The Federal Cartel Office (“FCO”) has published a background paper “Innovation – Challenges for the Antitrust Law Practice” in October 2017. It covers possible innovation aspects across different antitrust law areas, with a focus on merger control.
The paper is a valuable contribution to the debate on innovation. It is an agency paper, so it does not necessarily include criticism at established case-law. But it illustrates the uncertainties, challenges and open questions regarding cases concerning innovation unrelated to existing product markets, as was the case in Dow/DuPont, and new developments in the internet economy.
I. Innovation in economic theory
The first part deals with innovation from an economic perspective. It explores possible sources for innovation, innovation effects on market structure, and possible effects of market structure, of changes in market structure as well as of antitrust enforcement on innovation incentives. In particular, the paper looks at the results of economic research regarding possible effects of the intensity of competition on innovation incentives.
The paper concludes that innovation and market structure are interdependent, and that there is not much, and maybe not sufficient, economic literature available to properly capture the effects of this interaction. (This is mainly because the economic models used in existing literature are predominantly static instead of complex and dynamic, which the paper suggests would be more suitable). The paper is almost a call for further research in this area. One challenge is how to measure innovation in quantitative and qualitative aspects.
According to the paper many currently available research results seem to suggest that elimination of competition chills innovation incentives, at least in already highly concentrated markets. However, in certain circumstances increased market concentration may also have positive effects on innovation incentives. This can lead to tensions between static and dynamic analysis. For example, short term negative effects of a merger or a cooperation, like price increases, may have to be balanced with positive long-term effects like increased innovation incentives. Closely connected is the question how to weigh static vs. dynamic effects in antitrust cases. The paper concludes that there is no general answer.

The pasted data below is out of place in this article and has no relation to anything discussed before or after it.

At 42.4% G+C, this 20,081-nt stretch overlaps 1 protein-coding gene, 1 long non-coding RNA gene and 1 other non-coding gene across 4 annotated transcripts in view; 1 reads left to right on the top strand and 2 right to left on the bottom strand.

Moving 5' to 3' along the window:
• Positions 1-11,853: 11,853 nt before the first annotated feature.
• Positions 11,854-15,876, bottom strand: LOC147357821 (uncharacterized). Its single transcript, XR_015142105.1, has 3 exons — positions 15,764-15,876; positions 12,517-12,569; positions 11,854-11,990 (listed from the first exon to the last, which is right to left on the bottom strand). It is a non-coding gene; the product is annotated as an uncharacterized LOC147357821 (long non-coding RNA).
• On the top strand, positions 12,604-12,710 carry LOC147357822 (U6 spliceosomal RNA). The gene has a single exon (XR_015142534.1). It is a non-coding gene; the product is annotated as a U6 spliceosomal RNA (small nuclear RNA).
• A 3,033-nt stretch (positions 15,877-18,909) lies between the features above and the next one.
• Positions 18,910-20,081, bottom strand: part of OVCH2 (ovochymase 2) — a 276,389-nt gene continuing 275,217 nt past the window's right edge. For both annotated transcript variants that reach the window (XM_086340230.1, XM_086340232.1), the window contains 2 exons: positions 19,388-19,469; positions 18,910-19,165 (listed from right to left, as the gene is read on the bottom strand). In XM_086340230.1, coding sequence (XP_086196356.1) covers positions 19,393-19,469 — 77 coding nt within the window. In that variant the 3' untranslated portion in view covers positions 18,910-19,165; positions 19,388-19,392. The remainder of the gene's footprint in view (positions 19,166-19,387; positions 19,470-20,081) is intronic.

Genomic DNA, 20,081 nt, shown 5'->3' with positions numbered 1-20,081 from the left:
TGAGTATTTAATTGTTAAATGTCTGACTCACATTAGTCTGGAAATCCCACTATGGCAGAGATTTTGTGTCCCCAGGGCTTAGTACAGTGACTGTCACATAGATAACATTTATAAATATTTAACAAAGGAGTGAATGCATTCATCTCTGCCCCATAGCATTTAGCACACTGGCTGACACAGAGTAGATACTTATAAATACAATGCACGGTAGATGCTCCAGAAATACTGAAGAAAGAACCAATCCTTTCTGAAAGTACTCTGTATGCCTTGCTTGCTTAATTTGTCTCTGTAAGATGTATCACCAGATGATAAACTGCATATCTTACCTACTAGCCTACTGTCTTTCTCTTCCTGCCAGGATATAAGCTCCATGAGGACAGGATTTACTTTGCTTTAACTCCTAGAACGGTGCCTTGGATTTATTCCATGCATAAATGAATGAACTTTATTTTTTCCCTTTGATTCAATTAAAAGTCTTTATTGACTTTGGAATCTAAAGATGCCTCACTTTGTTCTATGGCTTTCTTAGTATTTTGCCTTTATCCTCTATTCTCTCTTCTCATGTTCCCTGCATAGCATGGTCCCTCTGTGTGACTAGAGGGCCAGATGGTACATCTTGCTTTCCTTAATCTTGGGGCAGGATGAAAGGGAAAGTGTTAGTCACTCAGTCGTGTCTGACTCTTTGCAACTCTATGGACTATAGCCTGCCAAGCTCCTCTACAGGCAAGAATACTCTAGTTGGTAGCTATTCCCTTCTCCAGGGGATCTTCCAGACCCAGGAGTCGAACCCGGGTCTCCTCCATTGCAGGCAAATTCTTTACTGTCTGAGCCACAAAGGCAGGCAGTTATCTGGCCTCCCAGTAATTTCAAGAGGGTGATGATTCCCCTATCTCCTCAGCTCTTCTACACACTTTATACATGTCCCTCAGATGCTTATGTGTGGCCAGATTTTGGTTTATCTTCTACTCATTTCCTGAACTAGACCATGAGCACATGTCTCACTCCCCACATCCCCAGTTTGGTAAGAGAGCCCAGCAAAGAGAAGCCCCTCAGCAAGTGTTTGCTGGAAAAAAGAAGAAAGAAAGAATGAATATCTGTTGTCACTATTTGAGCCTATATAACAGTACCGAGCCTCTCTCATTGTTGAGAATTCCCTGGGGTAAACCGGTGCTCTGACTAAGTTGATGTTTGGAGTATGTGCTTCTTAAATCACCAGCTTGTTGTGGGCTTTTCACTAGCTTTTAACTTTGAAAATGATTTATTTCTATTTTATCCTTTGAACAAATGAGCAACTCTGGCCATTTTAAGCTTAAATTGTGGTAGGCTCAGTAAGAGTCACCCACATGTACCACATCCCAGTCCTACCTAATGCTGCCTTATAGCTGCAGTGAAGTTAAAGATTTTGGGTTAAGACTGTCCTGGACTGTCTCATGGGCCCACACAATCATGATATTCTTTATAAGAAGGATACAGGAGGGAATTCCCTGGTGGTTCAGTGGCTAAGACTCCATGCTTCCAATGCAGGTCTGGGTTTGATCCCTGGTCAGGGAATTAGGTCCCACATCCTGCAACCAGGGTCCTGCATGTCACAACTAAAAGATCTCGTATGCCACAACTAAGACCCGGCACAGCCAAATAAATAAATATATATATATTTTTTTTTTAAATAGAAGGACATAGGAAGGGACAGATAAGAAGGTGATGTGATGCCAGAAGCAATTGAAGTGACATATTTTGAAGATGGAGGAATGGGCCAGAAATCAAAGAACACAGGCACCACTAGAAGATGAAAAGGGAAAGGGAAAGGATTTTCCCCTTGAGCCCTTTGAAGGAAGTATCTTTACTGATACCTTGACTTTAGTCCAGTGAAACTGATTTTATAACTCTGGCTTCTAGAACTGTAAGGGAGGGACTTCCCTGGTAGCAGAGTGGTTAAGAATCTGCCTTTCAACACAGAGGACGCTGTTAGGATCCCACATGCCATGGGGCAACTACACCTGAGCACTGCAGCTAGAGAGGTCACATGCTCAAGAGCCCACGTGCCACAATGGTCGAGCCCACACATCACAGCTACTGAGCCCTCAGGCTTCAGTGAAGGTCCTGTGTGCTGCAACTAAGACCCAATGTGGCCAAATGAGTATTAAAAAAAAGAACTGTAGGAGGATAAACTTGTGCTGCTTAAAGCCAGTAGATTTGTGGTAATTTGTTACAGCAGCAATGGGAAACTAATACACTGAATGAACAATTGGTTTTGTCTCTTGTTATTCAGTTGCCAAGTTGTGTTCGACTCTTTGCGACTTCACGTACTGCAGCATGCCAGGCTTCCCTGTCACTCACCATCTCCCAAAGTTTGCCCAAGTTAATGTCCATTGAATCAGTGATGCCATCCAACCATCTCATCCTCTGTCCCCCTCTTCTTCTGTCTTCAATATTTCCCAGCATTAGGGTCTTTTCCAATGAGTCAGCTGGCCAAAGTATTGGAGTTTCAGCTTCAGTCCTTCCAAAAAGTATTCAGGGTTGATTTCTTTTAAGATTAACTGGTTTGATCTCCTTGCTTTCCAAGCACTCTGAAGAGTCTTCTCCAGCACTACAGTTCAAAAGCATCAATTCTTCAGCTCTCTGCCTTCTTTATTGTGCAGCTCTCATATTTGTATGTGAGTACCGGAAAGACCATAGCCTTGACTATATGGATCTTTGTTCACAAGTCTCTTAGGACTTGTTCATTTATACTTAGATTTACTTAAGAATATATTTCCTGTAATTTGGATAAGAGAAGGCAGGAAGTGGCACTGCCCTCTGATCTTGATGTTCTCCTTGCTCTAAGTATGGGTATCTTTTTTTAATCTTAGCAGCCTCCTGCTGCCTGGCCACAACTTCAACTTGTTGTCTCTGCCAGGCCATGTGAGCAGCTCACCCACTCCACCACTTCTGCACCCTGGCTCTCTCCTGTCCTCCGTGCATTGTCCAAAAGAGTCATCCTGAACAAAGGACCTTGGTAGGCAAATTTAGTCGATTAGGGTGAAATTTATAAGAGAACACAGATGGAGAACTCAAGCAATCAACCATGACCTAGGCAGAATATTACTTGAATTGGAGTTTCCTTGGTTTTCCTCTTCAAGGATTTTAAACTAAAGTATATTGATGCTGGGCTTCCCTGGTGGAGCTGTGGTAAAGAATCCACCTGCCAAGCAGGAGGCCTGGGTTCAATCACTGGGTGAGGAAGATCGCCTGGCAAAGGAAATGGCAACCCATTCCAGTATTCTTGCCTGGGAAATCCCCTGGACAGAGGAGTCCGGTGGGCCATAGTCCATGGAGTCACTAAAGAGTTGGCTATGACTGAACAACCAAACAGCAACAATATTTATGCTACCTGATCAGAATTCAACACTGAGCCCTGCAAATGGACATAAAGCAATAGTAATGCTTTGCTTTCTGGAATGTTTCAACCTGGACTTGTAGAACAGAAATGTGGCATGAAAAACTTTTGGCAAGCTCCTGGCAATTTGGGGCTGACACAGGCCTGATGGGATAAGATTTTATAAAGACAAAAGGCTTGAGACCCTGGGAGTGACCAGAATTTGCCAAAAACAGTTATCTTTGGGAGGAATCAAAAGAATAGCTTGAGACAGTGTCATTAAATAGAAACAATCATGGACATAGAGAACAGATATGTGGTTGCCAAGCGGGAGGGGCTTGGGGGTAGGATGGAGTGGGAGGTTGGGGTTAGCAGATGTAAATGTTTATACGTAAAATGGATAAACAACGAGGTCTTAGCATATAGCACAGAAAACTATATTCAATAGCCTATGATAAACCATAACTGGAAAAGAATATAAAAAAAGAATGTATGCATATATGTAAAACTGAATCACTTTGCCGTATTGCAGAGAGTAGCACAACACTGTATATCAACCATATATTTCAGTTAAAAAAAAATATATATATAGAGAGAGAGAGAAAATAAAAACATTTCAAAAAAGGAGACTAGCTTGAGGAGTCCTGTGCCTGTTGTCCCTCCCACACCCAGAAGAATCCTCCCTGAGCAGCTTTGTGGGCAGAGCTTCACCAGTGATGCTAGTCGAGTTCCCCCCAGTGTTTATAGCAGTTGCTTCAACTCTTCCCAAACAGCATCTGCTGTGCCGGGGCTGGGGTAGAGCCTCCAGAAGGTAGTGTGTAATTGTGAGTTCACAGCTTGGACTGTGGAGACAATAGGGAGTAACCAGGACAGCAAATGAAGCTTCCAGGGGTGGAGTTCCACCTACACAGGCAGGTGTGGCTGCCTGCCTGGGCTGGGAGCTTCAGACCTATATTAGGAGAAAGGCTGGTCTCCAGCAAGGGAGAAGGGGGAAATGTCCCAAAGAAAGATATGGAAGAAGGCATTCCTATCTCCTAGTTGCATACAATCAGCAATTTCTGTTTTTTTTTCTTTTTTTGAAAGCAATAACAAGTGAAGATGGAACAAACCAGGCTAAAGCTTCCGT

II. Innovation in legal antitrust analysis in practice
The paper provides an overview of the relevant current antitrust practice of the European Commission and the FCO. Main parts include the analysis of (i) existing product markets; (ii) future product markets; and (iii) competition in innovation unrelated to specific products. The paper shows that the further the analysis drifts away from existing product or technology markets, the more difficult to establish a case. The analysis of competition in innovation unrelated to specific products is a new development and still largely unexplored territory. The paper concludes that generally there are still many open and unresolved question for discussion (and provides a catalogue of questions at the end).
1. Existing product markets
a) Reduced innovation as theory of harm
The paper describes well-established theories of harm in this area, including elimination of actual competition in innovation between the parties of a horizontal merger (GE/Alstom), or hampering rivals’ innovation in the downstream product market following a vertical merger (Intel/McAfee). The same can apply to cooperation agreements and be found in abuse of dominance cases, e.g., Microsoft (tying the Internet Explorer to Windows) re. foreclosing competitors and thus chilling innovation.
A theory of harm in the context of potential competition is that the acquirer would cease or delay development of its own competing product (or vice versa) post-merger, and the Commission has applied this theory in various pharma merger cases (e.g., in Pfizer/Hospira) when the potential competitor’s pipeline products were in a very late development stage.
The introduction of an additional merger threshold (transactional value of €400 million) in Germany follows a similar theory of harm, i.e., that an established acquirer aims at eliminating the innovation potential of the target in order to protect its own portfolio.